Music

Bands of La Mancha

Why did we do this? The Voice spent more money on beer during the CMJ Music Marathon than we're getting paid to write it up, suffered the flashlight-toting douche bags they call security guards at Irving Plaza and Hammerstein Ballroom, and wasted valuable minutes scanning the names of countless shitty non-hip-hop bands approval-stamped by the shitty College Music Journal. Truth told, our purpose actually became clear on the Marathon's first night, sipping free brews at the opening party, and anticipating the following exceptional acts. No discoveries here, other than perhaps the thriving state of semi-popular indie.

Quix*o*tic played the best show of CMJ Friday night at the Knitting Factory. Two button-cute women singers and one medical-masked man traded off on guitar, bass, and drums (including a simple snare with brushes) for alternately thunderous and whisperingly intimate renditions of their spare, bottom-heavy folk-metal songs and gothic, '60s girl-group ballads. Here they covered Aaron Neville and Smokey Robinson; on record, they also reimagine Black Sabbath's "Lord of This World."

Before midnight Saturday, more fashionably blasé indie kids were asleep in Irving Plaza's lobby than not; when Conor Oberst took the stage (as Bright Eyes), even they cheered for his thrillingly bombastic . . . well, everything: greasy, wine-swigging image; handsome crowd of co-ed, multi-instrumentalist backup musicians (on accordion, madolin, cello, etc.); and, not least, twitching, sweeping, sulky, ranting songs with choruses as overflowing as Conor's heart and mouth. His grand gestures included leading everyone in a wordy but joyous a cappella chorus ("So hurry up and run/to the one that you love/and/blind him with your/kindness"), and leaning in for a long, unexpected kiss with his cute Asian flutist-guitarist.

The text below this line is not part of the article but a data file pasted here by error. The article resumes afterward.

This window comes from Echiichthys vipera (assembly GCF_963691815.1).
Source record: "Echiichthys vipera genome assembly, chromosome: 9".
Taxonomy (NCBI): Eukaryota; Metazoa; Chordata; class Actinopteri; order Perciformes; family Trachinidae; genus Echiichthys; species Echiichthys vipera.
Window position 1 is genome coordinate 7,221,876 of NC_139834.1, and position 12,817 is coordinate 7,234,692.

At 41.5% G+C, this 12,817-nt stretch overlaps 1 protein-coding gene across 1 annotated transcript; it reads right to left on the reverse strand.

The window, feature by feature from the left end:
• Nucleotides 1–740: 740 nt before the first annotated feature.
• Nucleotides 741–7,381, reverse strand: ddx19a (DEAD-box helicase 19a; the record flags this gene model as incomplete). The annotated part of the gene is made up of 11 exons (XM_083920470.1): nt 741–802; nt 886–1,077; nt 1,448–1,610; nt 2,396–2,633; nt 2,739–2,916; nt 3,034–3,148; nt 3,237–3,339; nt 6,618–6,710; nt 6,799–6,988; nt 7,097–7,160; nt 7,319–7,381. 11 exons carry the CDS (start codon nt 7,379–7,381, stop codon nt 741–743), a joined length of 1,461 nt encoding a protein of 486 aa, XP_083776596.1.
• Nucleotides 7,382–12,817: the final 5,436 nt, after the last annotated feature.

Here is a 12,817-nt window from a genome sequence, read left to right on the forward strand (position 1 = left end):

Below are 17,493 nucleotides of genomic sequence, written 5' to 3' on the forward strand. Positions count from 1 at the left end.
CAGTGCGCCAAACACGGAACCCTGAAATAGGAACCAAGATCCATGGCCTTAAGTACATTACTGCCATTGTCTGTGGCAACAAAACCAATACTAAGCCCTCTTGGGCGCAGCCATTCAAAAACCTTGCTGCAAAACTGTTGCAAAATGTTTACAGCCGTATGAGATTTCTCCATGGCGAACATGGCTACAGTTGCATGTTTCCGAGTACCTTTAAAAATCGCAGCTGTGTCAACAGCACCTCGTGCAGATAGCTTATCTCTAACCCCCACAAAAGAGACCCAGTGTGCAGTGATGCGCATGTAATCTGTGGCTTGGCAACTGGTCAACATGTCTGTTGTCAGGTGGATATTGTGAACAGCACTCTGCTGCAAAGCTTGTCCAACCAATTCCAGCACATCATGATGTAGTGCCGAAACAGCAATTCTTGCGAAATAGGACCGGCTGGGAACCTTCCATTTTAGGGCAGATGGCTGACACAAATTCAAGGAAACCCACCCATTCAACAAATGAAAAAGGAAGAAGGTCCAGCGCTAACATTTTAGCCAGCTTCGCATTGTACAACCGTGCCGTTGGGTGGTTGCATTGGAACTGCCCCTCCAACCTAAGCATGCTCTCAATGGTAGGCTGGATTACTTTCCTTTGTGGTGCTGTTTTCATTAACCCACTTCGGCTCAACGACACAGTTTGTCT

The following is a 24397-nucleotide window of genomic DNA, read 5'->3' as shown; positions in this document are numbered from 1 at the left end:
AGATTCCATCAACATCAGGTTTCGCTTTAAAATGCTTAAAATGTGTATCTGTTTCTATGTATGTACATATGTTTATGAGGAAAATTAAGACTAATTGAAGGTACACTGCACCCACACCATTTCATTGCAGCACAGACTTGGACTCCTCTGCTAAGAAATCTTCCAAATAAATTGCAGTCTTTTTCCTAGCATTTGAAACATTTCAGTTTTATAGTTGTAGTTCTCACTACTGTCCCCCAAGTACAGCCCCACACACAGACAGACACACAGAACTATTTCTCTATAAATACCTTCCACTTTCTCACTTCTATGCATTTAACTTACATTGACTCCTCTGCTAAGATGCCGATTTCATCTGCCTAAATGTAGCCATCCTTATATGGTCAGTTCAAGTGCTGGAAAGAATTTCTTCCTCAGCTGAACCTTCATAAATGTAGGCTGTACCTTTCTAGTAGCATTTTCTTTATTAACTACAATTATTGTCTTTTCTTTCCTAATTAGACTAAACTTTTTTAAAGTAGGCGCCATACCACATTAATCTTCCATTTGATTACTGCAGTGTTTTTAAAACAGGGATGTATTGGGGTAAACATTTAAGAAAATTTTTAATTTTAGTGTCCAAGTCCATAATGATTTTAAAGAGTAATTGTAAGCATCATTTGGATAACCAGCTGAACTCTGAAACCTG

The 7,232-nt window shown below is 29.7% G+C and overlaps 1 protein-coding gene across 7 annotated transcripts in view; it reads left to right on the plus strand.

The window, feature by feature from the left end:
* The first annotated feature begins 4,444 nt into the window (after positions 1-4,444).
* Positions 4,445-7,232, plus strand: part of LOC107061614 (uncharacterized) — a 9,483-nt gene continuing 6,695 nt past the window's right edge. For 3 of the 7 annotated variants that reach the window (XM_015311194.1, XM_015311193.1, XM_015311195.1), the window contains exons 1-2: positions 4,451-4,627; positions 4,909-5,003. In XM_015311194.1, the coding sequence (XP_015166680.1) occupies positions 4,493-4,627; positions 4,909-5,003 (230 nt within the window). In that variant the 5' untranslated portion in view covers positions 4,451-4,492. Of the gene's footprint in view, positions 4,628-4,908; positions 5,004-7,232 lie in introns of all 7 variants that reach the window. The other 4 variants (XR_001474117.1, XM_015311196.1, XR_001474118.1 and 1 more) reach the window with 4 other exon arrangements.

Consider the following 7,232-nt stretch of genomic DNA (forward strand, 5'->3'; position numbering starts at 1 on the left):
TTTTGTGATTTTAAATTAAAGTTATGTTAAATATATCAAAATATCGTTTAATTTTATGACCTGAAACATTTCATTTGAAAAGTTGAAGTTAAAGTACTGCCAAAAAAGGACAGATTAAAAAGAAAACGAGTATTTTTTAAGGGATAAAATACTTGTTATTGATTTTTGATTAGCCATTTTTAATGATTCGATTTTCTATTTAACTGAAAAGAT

Gogol Bordello: By the time these crazed Eastern European immigrants took the stage on opening night, the Voice was particularly primed (read: well-soused) for the eight-piece's adrenalized Gypsy maelstrom. With accordions, saxes, drums,and guitars locking horns, manic Ukrainian expat Eugene Hutz vibed Iggy Pop and shouted about cultural displacement while getting pelted with beer. Very punk rock.

Recent law-school grad and preppy sexpot Elizabeth Elmore, formerly of Sarge, broke strings, nailed shots, and summoned every last shard of eloquent outrage from the darkly romantic punk-pop of her new foursome the Reputation at Southpaw on Saturday. With her neat, blond hair hanging over one eye, gently thrusting hips punctuating every electrifying accusation, and all men in attendance rapt, Elmore was truly on top of her game.

Merge Records showcase, Saturday at the Knitting Factory. Raise up! This one was for North Carolina, though no one was taking off their shirts and twirling them like a helicopter (all the better to hide our pale white bodies). Three of the Chapel Hill-based label's best bands were represented, with Spoon frontman Brit Daniel drumming up the most pathos and biggest crowd with his acoustic set. Crooked Fingers' Eric Bachmann croaked his way through a set of glum indie-folk songs and talked to a drunken Voice about how hot Chili from TLC was while Imperial Teen delivered flawless indie pop, catchy as fuck and spiritually wholesome, too.